The first building, One Lincoln Plaza, is a condominium and was erected in 1974. It has a relatively plain façade that is patterned with vertical accents with beige and dark brown bricks. 

The center has spurred considerable residential construction in its vicinity, especially at the north end where numerous towers were erected with multi-level retail spaces.

This bustling area has many restaurants and stores and excellent public transportation. 

In their book, "New York 1960, Architecture and Urbanism Between The Second World War and the Bicentennial," Robert A. M. Stern, Thomas Mellins and David Fishman provided the following commentary relating to this site: 

"In November 1966, following the completion of the Metropolitan Opera House, the architect William F. R. Ballard, who served as chairman of the City Planning Commission, proposed the construction of a monumental mall connecting Lincoln Center's main plaza with Central Park to the east. The landscaped mall was intended to fully occupy the block bounded by Broadway, Central Park West, Sixty-third and Sixty-fourth streets; a 1,000-car garage would be located beneath it. The mall had the support of Wallace Harrison who, along with other members of his advisory committee, had ten years earlier advocated the organization of Lincoln Center around a central plaza, which they hoped would ultimately be approached by a grand allee leading from Central Park.” 

“Ballard's plan...called on the city to acquire the property as parkland through eminent domain and would have necessitated the demolition of three architecturally significant buildings: the Ethical Culture Society School (Robert D. Kohn and Carrere & Hastings, 1902), on the northwest corner of Central Park West and Sixty-third Street; the adjacent Ethical Culture Society Hall (Robert D. Kohn, 1911), on the southwest corner of Central Park West and Sixty-fourth Street; and the West Side Branch of the YMCA (Dwight James Baum, 1930), at 5 West Sixty-third Street...." 

An alternate plan was presented by Raymond Loewy/William Snaith Inc. that called for tall buildings on the block between Broadway and Central Park West that would be spaced widely to provide unobstructed view between Lincoln Center and Central Park. Pedestrian walkways on a second level were also included.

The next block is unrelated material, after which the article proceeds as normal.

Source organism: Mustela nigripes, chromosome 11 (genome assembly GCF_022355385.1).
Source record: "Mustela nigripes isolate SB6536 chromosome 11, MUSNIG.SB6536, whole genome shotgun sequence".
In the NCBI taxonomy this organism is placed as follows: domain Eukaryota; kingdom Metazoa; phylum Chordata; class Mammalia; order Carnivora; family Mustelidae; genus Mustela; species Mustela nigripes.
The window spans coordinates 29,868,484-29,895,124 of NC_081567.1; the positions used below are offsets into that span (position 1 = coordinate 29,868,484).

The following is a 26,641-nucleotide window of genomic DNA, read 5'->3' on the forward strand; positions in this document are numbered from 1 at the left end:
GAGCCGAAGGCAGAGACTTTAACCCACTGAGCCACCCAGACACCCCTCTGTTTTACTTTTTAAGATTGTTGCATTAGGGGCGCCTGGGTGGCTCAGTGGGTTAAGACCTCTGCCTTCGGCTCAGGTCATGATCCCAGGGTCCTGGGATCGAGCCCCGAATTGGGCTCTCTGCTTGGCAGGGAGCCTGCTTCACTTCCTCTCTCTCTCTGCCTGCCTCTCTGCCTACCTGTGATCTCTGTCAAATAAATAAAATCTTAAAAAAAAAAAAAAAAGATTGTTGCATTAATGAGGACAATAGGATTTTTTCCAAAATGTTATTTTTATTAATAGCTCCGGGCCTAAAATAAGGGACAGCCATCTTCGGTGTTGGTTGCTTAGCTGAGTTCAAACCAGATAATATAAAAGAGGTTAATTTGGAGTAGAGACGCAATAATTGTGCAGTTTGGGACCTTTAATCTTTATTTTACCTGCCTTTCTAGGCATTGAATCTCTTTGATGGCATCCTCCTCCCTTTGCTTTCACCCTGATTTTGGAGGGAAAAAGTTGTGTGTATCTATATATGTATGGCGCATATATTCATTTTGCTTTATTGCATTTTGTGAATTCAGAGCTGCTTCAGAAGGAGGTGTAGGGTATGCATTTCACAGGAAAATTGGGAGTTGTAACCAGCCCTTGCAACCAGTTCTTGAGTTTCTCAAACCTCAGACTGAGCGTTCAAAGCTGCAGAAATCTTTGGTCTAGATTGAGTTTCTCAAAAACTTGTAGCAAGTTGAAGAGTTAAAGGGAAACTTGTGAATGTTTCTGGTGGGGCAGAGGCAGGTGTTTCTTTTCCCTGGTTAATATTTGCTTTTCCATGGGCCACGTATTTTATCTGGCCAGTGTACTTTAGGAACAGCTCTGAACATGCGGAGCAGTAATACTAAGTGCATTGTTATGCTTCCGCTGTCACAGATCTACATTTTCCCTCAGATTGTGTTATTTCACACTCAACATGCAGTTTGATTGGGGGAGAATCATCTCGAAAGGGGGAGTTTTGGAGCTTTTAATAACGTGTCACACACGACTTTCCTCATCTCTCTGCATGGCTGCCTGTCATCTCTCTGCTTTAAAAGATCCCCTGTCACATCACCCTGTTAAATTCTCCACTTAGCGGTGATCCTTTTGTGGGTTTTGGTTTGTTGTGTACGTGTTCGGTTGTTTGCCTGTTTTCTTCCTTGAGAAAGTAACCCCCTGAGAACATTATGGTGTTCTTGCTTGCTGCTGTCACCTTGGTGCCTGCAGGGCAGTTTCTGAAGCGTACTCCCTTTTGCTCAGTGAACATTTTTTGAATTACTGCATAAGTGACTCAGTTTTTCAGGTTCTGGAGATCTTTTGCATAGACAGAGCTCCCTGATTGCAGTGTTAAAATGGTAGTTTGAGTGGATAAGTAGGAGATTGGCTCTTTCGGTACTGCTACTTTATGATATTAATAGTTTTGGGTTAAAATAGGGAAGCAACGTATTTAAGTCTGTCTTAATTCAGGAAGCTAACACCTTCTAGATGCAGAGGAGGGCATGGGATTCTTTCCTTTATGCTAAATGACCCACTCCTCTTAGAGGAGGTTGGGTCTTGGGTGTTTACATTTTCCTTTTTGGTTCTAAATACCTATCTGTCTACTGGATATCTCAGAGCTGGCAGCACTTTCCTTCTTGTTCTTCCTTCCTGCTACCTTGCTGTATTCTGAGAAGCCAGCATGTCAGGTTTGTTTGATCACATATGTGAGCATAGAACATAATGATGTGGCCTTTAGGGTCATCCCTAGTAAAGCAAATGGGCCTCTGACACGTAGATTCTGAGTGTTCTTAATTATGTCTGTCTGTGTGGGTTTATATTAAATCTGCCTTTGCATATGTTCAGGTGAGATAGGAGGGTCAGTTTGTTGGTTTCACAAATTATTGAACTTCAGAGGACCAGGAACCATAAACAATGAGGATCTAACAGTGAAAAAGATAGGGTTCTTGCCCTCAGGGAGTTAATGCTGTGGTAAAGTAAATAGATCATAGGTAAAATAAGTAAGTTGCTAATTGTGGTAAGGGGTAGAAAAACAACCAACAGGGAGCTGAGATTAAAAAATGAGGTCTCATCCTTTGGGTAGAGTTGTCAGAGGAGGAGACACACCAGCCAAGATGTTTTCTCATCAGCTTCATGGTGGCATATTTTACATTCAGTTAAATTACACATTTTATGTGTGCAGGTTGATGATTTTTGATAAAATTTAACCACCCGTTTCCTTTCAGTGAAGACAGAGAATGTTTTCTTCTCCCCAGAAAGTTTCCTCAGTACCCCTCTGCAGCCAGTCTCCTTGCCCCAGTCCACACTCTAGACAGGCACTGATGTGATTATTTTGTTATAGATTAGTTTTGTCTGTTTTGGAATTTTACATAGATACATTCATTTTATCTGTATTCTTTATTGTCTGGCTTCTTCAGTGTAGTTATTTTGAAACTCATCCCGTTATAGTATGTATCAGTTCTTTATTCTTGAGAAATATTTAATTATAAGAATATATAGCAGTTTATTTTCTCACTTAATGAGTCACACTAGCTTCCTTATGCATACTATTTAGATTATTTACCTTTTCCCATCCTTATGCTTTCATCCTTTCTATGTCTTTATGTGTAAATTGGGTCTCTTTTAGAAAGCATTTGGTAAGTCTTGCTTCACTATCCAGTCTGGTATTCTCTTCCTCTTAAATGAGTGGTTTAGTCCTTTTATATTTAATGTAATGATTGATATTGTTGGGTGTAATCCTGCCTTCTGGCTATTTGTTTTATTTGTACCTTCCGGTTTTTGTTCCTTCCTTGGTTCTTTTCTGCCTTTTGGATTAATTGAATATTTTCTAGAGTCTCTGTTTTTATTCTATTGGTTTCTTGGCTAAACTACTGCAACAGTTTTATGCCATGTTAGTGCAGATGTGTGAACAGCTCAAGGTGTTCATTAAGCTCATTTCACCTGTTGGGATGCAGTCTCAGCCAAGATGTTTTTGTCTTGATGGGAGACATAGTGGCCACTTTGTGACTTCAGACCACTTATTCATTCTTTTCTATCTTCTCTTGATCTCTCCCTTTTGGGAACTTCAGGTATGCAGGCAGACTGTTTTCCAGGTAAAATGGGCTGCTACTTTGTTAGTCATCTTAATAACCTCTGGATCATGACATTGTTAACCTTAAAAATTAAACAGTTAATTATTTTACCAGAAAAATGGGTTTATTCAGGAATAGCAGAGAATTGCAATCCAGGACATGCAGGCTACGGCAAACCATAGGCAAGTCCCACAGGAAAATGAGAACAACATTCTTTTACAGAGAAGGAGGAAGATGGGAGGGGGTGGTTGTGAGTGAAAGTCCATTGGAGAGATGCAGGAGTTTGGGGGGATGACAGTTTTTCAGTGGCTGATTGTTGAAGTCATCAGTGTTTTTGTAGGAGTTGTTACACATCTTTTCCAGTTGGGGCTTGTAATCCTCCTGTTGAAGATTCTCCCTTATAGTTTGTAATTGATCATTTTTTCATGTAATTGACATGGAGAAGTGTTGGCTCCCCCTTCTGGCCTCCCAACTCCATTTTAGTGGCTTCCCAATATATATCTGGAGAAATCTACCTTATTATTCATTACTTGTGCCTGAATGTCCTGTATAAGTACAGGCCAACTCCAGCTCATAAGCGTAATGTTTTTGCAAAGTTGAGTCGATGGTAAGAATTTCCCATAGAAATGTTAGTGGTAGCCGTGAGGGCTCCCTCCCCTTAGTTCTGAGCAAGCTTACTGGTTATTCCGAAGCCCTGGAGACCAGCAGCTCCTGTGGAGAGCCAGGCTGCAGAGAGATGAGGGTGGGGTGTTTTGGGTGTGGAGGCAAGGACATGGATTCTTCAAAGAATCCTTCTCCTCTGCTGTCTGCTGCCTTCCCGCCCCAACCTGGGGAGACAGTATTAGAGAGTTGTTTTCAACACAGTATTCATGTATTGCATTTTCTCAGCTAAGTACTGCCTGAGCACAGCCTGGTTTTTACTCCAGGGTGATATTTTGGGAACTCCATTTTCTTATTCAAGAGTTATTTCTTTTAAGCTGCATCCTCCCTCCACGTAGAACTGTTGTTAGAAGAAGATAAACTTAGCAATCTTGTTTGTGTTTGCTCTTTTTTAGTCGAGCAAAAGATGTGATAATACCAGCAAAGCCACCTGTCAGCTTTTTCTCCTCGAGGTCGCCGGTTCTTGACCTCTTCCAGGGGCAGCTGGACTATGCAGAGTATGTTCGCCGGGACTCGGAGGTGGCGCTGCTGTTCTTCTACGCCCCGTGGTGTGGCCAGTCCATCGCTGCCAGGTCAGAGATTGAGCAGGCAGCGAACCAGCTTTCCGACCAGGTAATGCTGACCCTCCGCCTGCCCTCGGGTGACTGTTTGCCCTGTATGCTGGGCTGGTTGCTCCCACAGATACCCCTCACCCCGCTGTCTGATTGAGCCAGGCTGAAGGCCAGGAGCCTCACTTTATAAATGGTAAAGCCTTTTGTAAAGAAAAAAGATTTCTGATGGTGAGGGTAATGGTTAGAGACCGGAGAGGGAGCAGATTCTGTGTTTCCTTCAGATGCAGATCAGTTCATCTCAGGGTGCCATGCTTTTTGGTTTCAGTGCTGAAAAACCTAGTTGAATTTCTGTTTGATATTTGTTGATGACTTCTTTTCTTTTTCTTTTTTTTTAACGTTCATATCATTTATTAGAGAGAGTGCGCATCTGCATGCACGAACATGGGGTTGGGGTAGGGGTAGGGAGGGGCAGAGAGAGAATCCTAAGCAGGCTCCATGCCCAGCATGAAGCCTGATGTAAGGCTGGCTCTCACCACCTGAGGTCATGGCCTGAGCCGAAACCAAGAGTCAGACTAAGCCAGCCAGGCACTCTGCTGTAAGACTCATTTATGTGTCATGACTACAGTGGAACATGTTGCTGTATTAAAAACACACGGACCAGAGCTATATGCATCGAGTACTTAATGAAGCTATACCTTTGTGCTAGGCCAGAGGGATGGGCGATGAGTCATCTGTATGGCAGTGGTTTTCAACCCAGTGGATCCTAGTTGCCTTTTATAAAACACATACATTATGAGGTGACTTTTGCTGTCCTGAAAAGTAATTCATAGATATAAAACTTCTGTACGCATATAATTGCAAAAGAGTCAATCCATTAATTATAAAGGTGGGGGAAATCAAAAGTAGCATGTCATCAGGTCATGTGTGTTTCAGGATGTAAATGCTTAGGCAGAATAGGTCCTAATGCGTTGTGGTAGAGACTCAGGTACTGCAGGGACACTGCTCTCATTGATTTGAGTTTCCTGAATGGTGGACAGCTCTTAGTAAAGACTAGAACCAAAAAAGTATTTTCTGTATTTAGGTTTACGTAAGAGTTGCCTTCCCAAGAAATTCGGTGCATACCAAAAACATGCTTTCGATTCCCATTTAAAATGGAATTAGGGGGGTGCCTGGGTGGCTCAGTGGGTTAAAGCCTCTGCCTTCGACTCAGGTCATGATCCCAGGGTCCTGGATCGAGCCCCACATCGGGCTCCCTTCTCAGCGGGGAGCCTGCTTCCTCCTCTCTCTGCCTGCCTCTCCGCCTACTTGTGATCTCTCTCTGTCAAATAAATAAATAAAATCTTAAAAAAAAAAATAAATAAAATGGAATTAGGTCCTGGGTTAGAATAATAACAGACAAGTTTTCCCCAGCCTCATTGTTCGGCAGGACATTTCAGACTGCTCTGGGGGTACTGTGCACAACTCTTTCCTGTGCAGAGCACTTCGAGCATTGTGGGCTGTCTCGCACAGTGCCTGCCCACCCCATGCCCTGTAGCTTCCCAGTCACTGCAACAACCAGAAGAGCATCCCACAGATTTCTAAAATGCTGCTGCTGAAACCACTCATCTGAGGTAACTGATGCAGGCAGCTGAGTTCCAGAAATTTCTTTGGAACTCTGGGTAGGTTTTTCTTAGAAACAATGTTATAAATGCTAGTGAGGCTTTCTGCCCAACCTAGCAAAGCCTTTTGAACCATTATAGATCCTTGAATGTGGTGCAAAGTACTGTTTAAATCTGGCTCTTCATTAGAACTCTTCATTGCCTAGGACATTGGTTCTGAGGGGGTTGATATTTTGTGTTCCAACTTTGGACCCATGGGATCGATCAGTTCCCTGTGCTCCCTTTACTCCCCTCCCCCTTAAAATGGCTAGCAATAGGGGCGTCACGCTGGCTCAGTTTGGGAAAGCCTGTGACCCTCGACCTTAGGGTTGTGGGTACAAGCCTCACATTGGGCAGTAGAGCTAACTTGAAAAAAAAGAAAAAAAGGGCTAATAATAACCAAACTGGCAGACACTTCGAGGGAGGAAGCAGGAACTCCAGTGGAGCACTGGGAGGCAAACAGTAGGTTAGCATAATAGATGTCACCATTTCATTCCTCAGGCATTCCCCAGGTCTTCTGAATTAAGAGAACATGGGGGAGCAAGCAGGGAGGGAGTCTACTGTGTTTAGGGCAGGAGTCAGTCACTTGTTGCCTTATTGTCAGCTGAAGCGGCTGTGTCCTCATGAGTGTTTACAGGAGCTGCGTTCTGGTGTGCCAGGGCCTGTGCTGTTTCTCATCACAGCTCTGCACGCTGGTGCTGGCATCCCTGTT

Eventually, in 1969, the city enacted a 15-block, special zoning district for the area and One Lincoln Plaza became the first building to be erected under its provisions was Seymour Milstein had acquired by then the New York Academy of Science site. 

The authors noted that "Once the special district became law, Milstein, 'playing skillfully on the institutional jealousies between City agencies,' convinced the Board of Standards and Appeals to give him an additional 20 percent floor bonus over the bonus already allowed by the special district.” 

In the fourth edition (2000) of the great book, “The A. I. A. Guide to New York City,” Elliot Willensky and Norval White described this building as “another behemoth from the Lincoln Center syndrome,” adding that “the overwhelming skewed prism has no redeeming social or architectural significance.  The public arcade only allowed it to be bigger – what an urbanistic mistake!” 

In time, One Lincoln Plaza’s prominent skyline isolation lessened significantly with new high-rise construction in the area. 

Moreover, its arcade and extensive sidewalk cafés and mid-block plaza have proven to be very successful urbanistically. 

Nearby, Lincoln Plaza Tower on the southwest corner of Columbus Avenue and West 62nd Street was designed in 1972 by Horace Ginsbern & Associates with almost as many curved balconies as there were bay windows at 30 Lincoln Plaza, so one could argue that the two buildings were in context with one another, even though they were on different avenues.  The rounded forms of Lincoln Plaza Tower make it much more attractive than 30 Lincoln Plaza, but the latter also incorporated a large underground cineplex that contributed significantly to the cultural offerings in the area and its arcade continued that started at One Lincoln Plaza.